Aren’t you HAPPY that another study has come out exploring what it takes for parents to be HAPPY? This kind of study always hooks me because it makes me wonder, Do I have what it takes to be happy as a parent? Am I already happy as a parent? Will I EVER be happy as a parent?
Sure, we all joke about being miserable and grumpy as parents after scrubbing poop smears off the wall with an old toothbrush, but deep down, we all want to be happy—at least one day a week. I, personally, would rather for that happiness to occur while I am in the presence of my kids, instead of when I book the babysitter.
But not to worry. A study published in the journal Psychological Bulletin has the answer for you. Ready? Parents, here’s what it really takes to be happy:
The results, presented in Austin and published online Feb. 3 in the journal Psychological Bulletin, revealed that a happy marriage, secure bank account and good sleep make for happy moms and dads. Being young, single, having a child with behavioral or developmental problems or being the non-custodial parent are all linked to less parenting happiness though all parents, even young, single parents, reported more meaning and purpose in their lives compared with people without kids.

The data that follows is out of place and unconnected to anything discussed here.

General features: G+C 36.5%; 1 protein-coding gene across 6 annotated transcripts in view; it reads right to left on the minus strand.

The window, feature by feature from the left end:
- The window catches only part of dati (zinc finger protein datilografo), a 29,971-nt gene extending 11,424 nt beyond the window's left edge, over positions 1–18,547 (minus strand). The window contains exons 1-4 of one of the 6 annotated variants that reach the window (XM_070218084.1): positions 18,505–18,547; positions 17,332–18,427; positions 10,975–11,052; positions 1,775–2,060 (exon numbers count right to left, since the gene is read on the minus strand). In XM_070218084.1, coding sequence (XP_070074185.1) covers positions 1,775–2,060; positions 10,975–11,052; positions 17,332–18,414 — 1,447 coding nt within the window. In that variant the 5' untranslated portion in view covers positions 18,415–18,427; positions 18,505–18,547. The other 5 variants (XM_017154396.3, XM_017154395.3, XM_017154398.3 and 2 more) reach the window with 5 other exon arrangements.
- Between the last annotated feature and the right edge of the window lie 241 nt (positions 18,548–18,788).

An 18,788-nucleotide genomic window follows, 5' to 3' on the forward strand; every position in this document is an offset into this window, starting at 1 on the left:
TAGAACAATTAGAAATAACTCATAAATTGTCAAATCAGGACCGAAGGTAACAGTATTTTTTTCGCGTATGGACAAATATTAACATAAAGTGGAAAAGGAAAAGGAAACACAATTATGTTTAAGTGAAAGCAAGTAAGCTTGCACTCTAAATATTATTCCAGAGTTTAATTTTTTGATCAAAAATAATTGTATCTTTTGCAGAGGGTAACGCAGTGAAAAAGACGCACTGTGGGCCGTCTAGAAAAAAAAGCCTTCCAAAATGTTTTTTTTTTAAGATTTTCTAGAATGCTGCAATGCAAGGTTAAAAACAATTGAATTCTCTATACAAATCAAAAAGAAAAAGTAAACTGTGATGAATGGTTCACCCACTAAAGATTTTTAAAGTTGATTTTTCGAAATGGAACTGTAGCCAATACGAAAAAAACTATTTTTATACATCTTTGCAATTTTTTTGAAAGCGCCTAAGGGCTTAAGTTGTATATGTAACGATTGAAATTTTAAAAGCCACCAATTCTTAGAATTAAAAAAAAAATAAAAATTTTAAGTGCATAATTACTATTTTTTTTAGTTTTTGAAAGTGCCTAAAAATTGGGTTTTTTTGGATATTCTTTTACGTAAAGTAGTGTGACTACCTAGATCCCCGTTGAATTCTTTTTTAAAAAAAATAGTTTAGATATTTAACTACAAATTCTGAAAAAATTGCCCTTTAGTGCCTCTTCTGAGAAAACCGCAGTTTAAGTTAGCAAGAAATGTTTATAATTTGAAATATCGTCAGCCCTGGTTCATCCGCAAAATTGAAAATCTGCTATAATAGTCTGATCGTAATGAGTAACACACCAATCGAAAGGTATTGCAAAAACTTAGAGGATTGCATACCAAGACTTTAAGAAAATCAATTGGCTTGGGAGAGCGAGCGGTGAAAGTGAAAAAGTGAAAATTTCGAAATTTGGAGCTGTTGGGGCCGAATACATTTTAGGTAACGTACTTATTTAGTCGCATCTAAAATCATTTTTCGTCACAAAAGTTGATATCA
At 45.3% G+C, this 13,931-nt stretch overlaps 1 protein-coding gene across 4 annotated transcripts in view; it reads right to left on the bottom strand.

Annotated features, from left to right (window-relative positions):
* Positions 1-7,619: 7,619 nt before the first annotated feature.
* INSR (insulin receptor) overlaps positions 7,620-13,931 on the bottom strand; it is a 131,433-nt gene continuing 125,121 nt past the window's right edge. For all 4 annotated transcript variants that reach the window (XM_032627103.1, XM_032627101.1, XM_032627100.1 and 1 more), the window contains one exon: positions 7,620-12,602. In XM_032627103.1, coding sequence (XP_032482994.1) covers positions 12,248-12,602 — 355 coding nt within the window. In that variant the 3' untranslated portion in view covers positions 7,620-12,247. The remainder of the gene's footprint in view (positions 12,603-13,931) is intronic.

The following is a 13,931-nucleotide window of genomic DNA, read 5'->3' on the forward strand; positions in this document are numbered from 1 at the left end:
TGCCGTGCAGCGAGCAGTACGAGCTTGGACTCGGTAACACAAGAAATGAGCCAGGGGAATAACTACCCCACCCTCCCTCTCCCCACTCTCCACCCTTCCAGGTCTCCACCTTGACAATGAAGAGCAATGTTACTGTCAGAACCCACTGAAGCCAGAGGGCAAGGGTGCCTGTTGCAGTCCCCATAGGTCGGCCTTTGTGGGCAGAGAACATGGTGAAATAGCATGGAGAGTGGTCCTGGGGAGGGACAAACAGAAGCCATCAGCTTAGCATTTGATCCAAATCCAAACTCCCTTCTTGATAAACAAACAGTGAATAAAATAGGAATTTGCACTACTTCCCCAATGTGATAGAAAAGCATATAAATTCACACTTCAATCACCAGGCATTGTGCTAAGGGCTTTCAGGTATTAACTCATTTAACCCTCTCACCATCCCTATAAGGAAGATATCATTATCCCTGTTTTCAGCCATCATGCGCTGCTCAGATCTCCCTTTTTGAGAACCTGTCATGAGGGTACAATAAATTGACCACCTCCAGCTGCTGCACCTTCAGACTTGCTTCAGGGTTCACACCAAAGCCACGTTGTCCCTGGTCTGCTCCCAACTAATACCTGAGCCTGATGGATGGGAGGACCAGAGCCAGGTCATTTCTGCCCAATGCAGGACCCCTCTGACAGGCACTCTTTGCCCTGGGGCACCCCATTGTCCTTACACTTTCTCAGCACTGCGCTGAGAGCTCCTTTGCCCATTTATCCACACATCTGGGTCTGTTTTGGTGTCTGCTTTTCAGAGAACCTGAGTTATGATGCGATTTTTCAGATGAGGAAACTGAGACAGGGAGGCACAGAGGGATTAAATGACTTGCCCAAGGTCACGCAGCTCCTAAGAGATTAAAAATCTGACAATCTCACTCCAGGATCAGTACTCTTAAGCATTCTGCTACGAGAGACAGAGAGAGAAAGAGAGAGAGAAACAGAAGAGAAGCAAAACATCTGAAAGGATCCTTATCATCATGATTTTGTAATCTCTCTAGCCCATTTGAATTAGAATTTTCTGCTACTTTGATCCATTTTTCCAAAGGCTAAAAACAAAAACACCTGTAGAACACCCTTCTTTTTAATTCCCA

To this study I say, HAHAHAH. No disrespect, but it’s simply not going to happen. I appreciate you researchers taking your precious time to try to figure out how the rest of us can be happy parents, but you might as well have told us that we should spend our next Saturday afternoon trying to catch a golden unicorn with a net in the park. Come to think of it, my kids would probably think that was pretty fun…
I’m not saying that it is impossible to be happy as a parent. I consider myself happy the majority of the time, excluding the poop smear days. Waiting for all of your ducks to line up in a happy marriage, fat bank account, and eight hours of sleep means that you’ll probably be waiting a long, long time.
I am no scientist, but here’s my two cents: If you were happy before kids, you’ll probably be happy after kids. Being a parent isn’t going to make you deliriously happy.